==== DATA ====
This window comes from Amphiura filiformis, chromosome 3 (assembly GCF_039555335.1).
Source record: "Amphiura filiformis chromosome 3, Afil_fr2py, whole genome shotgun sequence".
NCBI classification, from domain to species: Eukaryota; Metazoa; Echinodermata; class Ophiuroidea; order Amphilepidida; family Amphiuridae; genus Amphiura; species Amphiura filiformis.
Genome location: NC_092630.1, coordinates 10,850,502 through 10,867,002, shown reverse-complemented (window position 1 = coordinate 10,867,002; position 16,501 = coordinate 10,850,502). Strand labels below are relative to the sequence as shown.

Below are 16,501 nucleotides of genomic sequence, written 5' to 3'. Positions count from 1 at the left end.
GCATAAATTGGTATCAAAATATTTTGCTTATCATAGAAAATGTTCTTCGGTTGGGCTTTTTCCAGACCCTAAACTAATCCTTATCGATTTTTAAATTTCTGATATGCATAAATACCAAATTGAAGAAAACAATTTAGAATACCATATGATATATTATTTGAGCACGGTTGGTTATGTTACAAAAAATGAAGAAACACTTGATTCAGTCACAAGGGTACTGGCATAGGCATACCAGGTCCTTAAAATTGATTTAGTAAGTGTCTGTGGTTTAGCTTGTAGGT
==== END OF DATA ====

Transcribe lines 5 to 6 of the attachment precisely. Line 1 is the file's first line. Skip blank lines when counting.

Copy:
Below are 16,501 nucleotides of genomic sequence, written 5' to 3'. Positions count from 1 at the left end.
GCATAAATTGGTATCAAAATATTTTGCTTATCATAGAAAATGTTCTTCGGTTGGGCTTTTTCCAGACCCTAAACTAATCCTTATCGATTTTTAAATTTCTGATATGCATAAATACCAAATTGAAGAAAACAATTTAGAATACCATATGATATATTATTTGAGCACGGTTGGTTATGTTACAAAAAATGAAGAAACACTTGATTCAGTCACAAGGGTACTGGCATAGGCATACCAGGTCCTTAAAATTGATTTAGTAAGTGTCTGTGGTTTAGCTTGTAGGT